FTX founder Bankman-Fried in custody after fraud charges, bail denied

By Jared Higgs, Luc Cohen and Chris Prentice

NASSAU, Bahamas/NEW YORK (Reuters) – A Bahamian judge denied bail to FTX founder Sam Bankman-Fried on Tuesday, hours after U.S. prosecutors charged the 30-year-old with embezzlement of billions of dollars and violation of campaign laws in what has been described as one of America’s largest financial frauds.

The ex-CEO of the collapsed cryptocurrency exchange, clad in a blue suit with no tie, bowed his head and hugged his parents after the judge ruled his flight risk was too “great” and ordered that was sent to a correctional facility in the Bahamas until 8 February.

The day’s events capped a stunning fall from grace in recent weeks for Bankman-Fried, who amassed a fortune worth more than $20 billion as he rode a cryptocurrency boom to transform FTX into one of the largest exchanges in the world before collapsed sharply this year.

In an unsealed indictment Tuesday morning, US prosecutors said Bankman-Fried had engaged in a scheme to defraud FTX clients by misappropriating their deposits to pay bills and debts and to make investments on behalf of the his cryptocurrency hedge fund, Alameda Research LLC.

He also defrauded Alameda lenders by providing false and misleading information about the hedge fund’s condition and tried to hide money he had made by committing wire fraud, prosecutors said.

They accused Bankman-Fried of using the stolen money to make “tens of millions of dollars in campaign contributions.”

US Attorney Damian Williams in New York said the investigation was “ongoing” and “moving quickly”.

“While this is our first public announcement, it won’t be our last,” he said.

Williams described the crash as one of the “largest financial frauds in American history”.


Before his arrest, Bankman-Fried, who founded FTX in 2019, was an unconventional figure who sported wild hair, T-shirts and shorts in appearances with statesmen like former US President Bill Clinton. He has become a top Democratic donor, contributing $5.2 million to President Joe Biden’s 2020 campaign. Forbes pegged his net worth a year ago at $26.5 billion.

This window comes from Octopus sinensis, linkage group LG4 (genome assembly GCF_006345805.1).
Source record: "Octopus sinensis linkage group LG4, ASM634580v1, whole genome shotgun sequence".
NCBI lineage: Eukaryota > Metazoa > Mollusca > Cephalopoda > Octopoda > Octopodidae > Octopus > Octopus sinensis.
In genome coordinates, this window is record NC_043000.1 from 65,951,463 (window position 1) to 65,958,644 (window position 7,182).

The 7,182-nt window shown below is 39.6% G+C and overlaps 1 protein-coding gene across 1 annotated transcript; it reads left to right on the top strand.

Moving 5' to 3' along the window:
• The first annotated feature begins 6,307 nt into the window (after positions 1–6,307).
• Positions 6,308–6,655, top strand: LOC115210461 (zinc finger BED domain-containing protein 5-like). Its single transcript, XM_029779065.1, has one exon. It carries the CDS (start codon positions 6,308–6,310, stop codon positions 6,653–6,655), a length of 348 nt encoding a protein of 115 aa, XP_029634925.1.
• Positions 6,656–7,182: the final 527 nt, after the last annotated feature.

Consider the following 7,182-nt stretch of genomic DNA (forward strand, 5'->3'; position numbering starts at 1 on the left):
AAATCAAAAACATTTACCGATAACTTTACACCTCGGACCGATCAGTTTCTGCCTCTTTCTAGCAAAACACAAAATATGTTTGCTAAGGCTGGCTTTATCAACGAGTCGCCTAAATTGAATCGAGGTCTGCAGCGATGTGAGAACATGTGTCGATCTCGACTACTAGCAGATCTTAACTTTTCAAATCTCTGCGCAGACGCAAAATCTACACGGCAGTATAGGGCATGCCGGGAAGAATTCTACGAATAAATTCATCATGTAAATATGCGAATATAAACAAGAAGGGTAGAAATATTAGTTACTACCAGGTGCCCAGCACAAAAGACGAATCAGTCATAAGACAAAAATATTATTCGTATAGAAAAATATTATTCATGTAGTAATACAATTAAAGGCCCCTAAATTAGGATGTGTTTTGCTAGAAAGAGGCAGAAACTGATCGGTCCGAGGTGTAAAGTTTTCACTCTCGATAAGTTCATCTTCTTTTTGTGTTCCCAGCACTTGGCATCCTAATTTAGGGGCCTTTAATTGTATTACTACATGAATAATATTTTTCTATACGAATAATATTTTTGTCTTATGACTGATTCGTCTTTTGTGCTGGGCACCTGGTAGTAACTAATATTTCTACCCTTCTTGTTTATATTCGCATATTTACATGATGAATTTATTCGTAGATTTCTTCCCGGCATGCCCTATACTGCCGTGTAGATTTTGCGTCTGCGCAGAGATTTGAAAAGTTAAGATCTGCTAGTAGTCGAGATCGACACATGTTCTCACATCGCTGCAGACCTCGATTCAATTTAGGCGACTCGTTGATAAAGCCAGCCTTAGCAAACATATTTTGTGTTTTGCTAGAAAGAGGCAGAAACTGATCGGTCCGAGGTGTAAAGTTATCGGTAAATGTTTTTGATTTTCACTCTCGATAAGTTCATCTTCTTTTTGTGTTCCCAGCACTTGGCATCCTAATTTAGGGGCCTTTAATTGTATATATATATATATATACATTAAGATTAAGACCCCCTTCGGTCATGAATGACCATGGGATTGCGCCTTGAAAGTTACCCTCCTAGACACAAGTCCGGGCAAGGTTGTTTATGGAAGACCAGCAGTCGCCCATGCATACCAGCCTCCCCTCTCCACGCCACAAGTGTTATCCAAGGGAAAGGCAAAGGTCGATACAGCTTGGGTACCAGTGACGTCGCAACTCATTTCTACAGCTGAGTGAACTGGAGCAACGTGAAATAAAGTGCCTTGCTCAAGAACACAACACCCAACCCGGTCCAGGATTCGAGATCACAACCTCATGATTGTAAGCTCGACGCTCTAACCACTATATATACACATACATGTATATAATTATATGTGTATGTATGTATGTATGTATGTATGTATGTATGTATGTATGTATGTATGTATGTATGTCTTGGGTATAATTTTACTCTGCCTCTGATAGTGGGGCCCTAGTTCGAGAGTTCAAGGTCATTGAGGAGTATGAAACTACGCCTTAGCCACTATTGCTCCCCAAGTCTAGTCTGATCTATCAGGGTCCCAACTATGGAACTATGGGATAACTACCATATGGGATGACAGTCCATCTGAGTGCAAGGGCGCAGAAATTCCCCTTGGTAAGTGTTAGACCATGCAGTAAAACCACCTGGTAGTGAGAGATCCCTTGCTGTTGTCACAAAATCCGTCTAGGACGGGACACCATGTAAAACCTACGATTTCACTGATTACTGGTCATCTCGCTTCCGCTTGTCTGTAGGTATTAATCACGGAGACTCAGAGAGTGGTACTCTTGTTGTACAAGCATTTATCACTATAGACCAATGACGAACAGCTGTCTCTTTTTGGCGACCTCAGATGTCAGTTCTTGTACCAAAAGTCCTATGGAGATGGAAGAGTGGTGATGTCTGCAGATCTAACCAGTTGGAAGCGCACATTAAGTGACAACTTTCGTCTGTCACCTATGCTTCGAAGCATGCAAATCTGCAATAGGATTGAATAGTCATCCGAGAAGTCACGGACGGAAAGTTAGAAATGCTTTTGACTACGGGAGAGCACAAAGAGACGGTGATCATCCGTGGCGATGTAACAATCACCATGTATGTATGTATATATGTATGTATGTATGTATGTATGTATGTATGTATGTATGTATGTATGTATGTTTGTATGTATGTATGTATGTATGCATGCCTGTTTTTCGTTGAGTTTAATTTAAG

“You can commit fraud in shorts and T-shirts in the sun. It’s possible,” attorney Williams told reporters.

Bankman-Fried has previously apologized to clients and acknowledged FTX’s oversight deficiencies, but said he doesn’t personally believe he bears any criminal liability.

He faces up to 115 years in prison if convicted of all eight counts, prosecutors said, though any conviction would depend on a number of factors.

Williams declined to say whether prosecutors would file lawsuits against other FTX executives and whether any FTX insiders were cooperating with the investigation.

The US Securities and Exchange Commission (SEC) and the Commodity Futures Trading Commission (CFTC) also filed lawsuits on Tuesday.

The CFTC is suing Bankman-Fried, Alameda and FTX, over alleged fraud involving digital commodity assets.

Since at least May 2019, FTX has raised more than $1.8 billion from equity investors in a years-long “brazen, multi-year scheme” in which Bankman-Fried covered up that FTX was diverting client funds to Alameda Research, it said the SEC.

Tuesday’s court hearing in the Bahamas, where FTX is based and where Bankman-Fried was arrested in his gated community in the capital, marked his first in-person public appearance since the cryptocurrency exchange’s collapse.

Bankman-Fried appeared relaxed as he arrived at the heavily guarded Bahamian courthouse. He told the court that he could fight extradition to the United States.

Bahamian prosecutors had asked that Bankman-Fried be denied bail if he opposes extradition.

“Mr. Bankman-Fried is reviewing the allegations with his legal team and considering all of his legal options,” his attorney, Mark S. Cohen, said in an earlier statement.

Bankman-Fried is expected to appear again in court in the Bahamas on February 8.


FTX filed for bankruptcy on Nov. 11, leaving an estimated 1 million customers and other investors facing billions of dollars in losses. The crash reverberated throughout the cryptocurrency world and sent bitcoin and other digital assets crashing.

Bankman-Fried resigned as chief executive officer of FTX on the same day as the bankruptcy filing. FTX’s liquidity crisis came after it secretly used $10 billion in client funds to prop up its proprietary trading firm Alameda, Reuters reported. At least $1 billion in client funds had vanished.

The crash was one in a string of failures in the cryptocurrency industry this year as digital asset markets tumbled from their 2021 peaks. A cryptocurrency exchange is a platform where investors can trade digital tokens such as bitcoin.

Current FTX CEO John Ray has told lawmakers that FTX has lost $8 billion in customer money, saying the company has shown “an absolute concentration of control in the hands of a small group of grossly inexperienced individuals and unsophisticated”.

As legal challenges mount, the US Congress is looking into creating legislation to curb the poorly regulated industry.

FTX has shared the findings with the SEC and US prosecutors and is investigating whether Bankman-Fried’s parents were involved in the operation.

(Additional reporting by Jack Queen in New York and Hannah Lang, Chris Prentice and Susan Heavey in WashingtonWriting by Nick Zieminski and Deepa BabingtonEditing by Noeleen Walder, Megan Davies, Anna Driver, Matthew Lewis and Sam Holmes)

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